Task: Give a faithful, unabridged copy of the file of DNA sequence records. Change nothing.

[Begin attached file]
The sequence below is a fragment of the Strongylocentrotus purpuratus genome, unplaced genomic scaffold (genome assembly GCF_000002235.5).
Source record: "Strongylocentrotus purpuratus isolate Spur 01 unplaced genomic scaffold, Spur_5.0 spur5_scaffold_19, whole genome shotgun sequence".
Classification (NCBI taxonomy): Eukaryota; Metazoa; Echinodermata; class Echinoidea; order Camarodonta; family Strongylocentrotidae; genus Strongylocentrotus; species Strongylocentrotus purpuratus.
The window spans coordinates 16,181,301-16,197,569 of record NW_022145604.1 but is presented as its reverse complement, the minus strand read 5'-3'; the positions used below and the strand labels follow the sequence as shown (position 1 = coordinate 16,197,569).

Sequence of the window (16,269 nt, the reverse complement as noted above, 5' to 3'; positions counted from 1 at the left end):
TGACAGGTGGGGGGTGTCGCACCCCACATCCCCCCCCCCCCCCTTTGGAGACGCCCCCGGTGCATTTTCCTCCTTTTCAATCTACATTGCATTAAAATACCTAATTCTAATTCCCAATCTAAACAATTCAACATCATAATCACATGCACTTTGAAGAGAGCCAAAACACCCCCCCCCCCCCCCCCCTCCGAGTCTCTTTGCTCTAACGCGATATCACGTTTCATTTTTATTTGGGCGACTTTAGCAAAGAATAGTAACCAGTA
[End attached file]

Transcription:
The sequence below is a fragment of the Strongylocentrotus purpuratus genome, unplaced genomic scaffold (genome assembly GCF_000002235.5).
Source record: "Strongylocentrotus purpuratus isolate Spur 01 unplaced genomic scaffold, Spur_5.0 spur5_scaffold_19, whole genome shotgun sequence".
Classification (NCBI taxonomy): Eukaryota; Metazoa; Echinodermata; class Echinoidea; order Camarodonta; family Strongylocentrotidae; genus Strongylocentrotus; species Strongylocentrotus purpuratus.
The window spans coordinates 16,181,301-16,197,569 of record NW_022145604.1 but is presented as its reverse complement, the minus strand read 5'-3'; the positions used below and the strand labels follow the sequence as shown (position 1 = coordinate 16,197,569).

Sequence of the window (16,269 nt, the reverse complement as noted above, 5' to 3'; positions counted from 1 at the left end):
TGACAGGTGGGGGGTGTCGCACCCCACATCCCCCCCCCCCCCCTTTGGAGACGCCCCCGGTGCATTTTCCTCCTTTTCAATCTACATTGCATTAAAATACCTAATTCTAATTCCCAATCTAAACAATTCAACATCATAATCACATGCACTTTGAAGAGAGCCAAAACACCCCCCCCCCCCCCCCCCTCCGAGTCTCTTTGCTCTAACGCGATATCACGTTTCATTTTTATTTGGGCGACTTTAGCAAAGAATAGTAACCAGTA